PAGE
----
In a recent thread, someone asked how to know how much of a directory is used; that is, information similar to "df" but for a specific directory.
Of course it's a silly question in some respects. Did he mean the percentage of file space used by this directory relative to that available on the file system? Or the number of files that exist as a percentage of the maximum number that could be created? We don't usually concern ourselves with either of those things, so there are no tools that output anything like that.
But there are limits to directories, of course. For one thing, a directory is a file like any other file, and therefore is limited in size by whatever restraints the file system puts upon it. It probably has some minimum space for the name part of its entry, and a fixed space for the inode part, so you couldn't possibly have more entries than could fit in the maximum file size. Also, there are inode limits imposed by the filesystem: if the directory could theoretically hold some impossibly large number of files, it might be impossible for that many files to exist on the file system. Not the directory's fault, of course, but still a limit.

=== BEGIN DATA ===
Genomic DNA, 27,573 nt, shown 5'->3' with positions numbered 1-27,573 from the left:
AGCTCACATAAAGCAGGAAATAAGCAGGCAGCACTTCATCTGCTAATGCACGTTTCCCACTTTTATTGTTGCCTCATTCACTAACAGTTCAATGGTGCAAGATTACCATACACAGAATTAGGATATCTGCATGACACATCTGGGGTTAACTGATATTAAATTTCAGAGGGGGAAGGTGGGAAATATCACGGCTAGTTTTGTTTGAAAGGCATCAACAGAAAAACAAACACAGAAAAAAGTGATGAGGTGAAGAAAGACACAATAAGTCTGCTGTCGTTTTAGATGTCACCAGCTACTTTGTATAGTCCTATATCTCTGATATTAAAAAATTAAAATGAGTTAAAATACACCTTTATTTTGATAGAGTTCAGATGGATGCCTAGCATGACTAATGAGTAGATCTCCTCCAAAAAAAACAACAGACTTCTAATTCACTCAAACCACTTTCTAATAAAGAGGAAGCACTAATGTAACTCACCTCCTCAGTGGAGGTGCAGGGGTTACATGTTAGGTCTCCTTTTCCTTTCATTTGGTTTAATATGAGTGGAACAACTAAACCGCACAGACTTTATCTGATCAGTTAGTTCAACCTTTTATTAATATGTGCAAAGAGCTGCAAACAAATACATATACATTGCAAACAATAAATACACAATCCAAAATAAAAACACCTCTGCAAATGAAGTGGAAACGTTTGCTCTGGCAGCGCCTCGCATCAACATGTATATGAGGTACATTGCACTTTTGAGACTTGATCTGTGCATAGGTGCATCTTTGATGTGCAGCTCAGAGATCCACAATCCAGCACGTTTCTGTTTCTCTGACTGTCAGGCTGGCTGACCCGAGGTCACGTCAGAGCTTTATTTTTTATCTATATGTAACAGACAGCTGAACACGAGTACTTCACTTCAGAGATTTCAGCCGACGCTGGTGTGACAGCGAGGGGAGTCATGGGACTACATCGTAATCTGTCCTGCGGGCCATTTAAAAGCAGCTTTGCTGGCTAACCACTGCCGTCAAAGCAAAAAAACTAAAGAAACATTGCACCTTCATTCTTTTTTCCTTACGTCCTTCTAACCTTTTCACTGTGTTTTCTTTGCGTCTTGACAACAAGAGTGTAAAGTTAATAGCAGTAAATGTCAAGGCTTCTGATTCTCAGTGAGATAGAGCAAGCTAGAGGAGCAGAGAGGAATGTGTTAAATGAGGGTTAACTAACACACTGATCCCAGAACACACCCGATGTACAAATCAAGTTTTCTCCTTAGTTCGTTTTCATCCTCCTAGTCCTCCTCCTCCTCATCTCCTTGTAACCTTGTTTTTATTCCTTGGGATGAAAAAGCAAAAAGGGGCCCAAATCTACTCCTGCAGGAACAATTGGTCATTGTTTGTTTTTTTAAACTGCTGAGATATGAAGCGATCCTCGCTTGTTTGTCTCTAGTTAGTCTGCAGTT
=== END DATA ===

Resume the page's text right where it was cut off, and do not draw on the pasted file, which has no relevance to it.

Every file system is going to impose some limit on the maximum number of files in a directory, and may impose a different limit on files with special needs like directories (because of the links that need to be kept track of). Nowadays those limits may be very large, but they do exist.
And then we have other limits. Some file systems use a hash for file names, and are going to run into unavoidable collisions at some point that may be much smaller than any other design criteria. The Reiser FAQ currently says that it allows almost 4GB of files in a directory, but:
in practice this value is limited by hash function. r5 hash allows about 1 200 000 file names without collisions
That's more than enough entries for me, thanks.
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